A challenge to amateur spies: the Hugh Childers papers

Caricature of Hugh Childers

The Royal Commonwealth Society department is completing a detailed online description of the papers of the politician Hugh Childers (1827–1896). One of the most fascinating items in the collection is a cipher personal telegraph from Queen Victoria to Childers sent during his time as secretary of state for war. It expresses her displeasure at his championship of Sir Garnet Wolseley, whom he wished to appoint as adjutant general of the army. It is reproduced below as a challenge to any amateur spies who may be clever enough to break the British government’s secret code.

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Childers enjoyed a successful political career, which began in Victoria, Australia, where he emigrated in 1850. He rose quickly in the colonial administration. In 1856 Childers was returned to the state’s first parliament and served in the cabinet as commissioner of trades and customs. Childers was a key figure in the foundation of the University at Melbourne and served as its first vice-chancellor.

Childers returned to Britain in 1857 and embarked upon a career in British politics, entering parliament in 1860 as a member of the Liberal Party. In 1865 he was appointed financial secretary to the Treasury, under William Gladstone, who was chancellor of the exchequer. Childers became a firm supporter of Gladstone, whom he had impressed with his zeal and ability. Gladstone’s confidence was expressed by Childers’ appointment to a succession of high offices: first lord of the Admiralty (1860); secretary of state for war (1880); chancellor of the exchequer (1882); and home secretary (1886). When Childers retired from active politics in 1892, Gladstone paid this tribute to his achievements: ‘It is my privilege to look back upon our early cooperation … and to think with satisfaction that you left your mark upon more than one of the great Departments of the State in such a way as to give you a distinguished place in the annals of British Administration’ (Gladstone to Childers, 17 July 1892).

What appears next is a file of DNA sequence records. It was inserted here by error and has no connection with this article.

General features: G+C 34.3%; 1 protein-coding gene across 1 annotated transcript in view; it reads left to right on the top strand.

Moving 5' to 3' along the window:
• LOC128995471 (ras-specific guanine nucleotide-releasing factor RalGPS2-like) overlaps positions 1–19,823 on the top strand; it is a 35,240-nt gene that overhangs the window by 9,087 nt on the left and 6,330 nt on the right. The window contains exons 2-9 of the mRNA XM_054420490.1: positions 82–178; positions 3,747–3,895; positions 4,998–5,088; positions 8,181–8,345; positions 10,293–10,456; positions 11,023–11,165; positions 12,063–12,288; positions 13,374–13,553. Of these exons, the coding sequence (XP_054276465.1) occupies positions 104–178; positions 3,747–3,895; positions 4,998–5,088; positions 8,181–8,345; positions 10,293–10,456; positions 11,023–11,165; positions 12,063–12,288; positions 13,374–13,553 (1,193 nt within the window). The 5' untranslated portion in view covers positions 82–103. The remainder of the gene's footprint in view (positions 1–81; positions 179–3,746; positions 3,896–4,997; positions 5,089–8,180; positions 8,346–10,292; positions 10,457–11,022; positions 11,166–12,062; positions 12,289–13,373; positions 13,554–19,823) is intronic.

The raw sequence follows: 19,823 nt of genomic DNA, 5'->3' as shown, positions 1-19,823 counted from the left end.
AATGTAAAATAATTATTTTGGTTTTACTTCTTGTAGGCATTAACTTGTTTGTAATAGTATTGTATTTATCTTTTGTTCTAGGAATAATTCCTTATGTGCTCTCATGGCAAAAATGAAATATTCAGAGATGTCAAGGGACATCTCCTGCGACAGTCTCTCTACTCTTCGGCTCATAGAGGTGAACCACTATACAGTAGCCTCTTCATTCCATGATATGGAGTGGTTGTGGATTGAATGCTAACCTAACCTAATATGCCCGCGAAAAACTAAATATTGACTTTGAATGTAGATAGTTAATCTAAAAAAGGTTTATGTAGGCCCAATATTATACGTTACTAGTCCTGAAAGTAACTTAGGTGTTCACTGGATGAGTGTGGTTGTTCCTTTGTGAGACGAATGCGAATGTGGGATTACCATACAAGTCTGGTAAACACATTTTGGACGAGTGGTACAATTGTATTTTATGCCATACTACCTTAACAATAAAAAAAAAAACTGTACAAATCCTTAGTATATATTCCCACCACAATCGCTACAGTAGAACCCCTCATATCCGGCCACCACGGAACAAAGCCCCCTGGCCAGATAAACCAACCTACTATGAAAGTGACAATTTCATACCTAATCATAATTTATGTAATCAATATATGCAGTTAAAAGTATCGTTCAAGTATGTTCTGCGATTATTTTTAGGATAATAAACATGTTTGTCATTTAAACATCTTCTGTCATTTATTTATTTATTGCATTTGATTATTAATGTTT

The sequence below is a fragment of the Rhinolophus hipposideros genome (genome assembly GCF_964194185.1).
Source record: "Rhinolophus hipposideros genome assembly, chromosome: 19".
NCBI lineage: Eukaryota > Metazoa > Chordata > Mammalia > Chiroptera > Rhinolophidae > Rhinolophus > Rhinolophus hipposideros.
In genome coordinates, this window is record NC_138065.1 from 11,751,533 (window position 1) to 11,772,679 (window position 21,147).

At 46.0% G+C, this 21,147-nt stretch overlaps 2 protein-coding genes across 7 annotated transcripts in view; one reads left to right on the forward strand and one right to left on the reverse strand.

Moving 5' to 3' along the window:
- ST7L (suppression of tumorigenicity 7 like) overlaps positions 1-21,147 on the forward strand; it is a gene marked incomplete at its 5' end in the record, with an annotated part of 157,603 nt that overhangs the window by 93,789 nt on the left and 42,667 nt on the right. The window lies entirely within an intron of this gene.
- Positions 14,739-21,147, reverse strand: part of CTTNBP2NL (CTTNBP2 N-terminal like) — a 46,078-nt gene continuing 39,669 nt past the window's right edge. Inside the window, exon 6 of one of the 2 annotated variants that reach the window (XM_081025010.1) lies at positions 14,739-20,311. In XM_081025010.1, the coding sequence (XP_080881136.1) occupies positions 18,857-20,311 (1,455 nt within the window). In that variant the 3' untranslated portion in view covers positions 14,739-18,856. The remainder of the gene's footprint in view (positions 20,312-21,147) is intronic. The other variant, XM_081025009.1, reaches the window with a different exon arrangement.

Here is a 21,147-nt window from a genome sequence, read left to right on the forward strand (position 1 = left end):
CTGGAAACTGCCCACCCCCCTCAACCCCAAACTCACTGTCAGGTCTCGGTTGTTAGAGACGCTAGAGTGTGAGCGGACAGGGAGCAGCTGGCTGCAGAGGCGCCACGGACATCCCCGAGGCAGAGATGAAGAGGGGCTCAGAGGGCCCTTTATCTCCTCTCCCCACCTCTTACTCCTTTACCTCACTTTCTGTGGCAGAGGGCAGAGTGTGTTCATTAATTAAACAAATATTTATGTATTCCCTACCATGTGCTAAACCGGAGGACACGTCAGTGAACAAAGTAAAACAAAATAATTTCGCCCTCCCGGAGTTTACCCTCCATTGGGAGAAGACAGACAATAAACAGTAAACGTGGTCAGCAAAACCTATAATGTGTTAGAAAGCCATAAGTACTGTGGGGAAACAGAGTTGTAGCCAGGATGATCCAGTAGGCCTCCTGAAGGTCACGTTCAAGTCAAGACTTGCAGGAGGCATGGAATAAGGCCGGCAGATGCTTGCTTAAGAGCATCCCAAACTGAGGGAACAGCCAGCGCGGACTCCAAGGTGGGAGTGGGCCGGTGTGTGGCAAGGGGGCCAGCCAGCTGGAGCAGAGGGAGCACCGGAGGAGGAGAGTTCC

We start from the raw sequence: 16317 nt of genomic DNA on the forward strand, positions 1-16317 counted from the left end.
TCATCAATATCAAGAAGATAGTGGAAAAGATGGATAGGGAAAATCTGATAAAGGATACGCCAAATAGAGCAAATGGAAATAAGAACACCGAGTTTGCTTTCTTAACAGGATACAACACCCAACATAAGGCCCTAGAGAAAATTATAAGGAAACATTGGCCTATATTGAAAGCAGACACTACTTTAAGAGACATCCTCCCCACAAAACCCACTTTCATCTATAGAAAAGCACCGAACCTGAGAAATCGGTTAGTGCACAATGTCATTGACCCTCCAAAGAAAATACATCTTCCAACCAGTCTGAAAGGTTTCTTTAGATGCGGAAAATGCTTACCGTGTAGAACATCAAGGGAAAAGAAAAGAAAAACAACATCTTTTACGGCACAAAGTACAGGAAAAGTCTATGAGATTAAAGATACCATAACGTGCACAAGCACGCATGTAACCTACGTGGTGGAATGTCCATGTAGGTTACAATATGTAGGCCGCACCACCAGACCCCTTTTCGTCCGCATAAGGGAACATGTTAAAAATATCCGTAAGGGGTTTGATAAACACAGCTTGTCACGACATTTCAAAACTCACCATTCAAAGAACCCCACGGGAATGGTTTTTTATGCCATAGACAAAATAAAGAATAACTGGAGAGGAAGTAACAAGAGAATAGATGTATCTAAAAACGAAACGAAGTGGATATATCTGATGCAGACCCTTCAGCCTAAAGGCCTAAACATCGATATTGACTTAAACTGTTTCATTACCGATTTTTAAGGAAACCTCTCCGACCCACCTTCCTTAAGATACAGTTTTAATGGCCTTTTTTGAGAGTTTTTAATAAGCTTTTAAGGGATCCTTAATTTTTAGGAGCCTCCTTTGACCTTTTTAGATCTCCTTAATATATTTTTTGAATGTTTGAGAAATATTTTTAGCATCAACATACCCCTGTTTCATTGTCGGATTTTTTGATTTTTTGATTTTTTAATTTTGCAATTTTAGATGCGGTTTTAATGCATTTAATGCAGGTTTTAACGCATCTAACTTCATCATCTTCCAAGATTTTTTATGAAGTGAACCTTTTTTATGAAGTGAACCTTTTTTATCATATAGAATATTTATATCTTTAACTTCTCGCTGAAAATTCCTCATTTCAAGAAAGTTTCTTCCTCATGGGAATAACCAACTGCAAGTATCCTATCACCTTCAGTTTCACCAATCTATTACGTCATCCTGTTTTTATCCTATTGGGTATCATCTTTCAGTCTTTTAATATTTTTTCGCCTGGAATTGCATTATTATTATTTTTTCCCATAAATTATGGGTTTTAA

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The telegram and one of the largest sections of Childers’ political correspondence relate to what Gladstone termed the ‘Wolseley imbroglio.’ As Secretary of State for War, Childers wished to appoint Sir Garnet Wolseley adjutant general, because he shared the government’s vision of army reform. Wolseley, however, was anathema to Queen Victoria’s cousin, the duke of Cambridge, who was commander-in-chief. Cambridge was a traditionalist, whom Wolseley had rather transparently denounced at a public function as one of ‘those great boulders of prejudice and superstition who now impede the way.’ Cambridge threatened to resign if Wolseley were forced upon him. Sympathetic to her cousin, Victoria blocked the government’s desire to confer a peerage upon Wolseley. Her opposition to his promotion placed Gladstone in a difficult position, confronting him with the question of ‘how far the objections of the Sovereign ought to weigh in the matter of personal appointments.’ Gladstone however considered that, ‘much weight may be given to the reason, or even the unreason, of the Sovereign; but, when there are Reasons of Public Policy closely involved, then I conceive that for me to give way is an abandonment of duty, and a commencement of the process of sapping the constitution’ (Gladstone to Hartington, 25 Sept. 1881). In the same letter, Gladstone tactfully suggested that he could be as stubborn as Victoria, ‘she has qualities in herself which might prepare her for the possibility of obstinacy in others,’ and the government pushed through the appointment of Wolseley in March 1882.

The text of the deciphered telegram will be posted in a few weeks time along with the link to the Janus catalogue entry.

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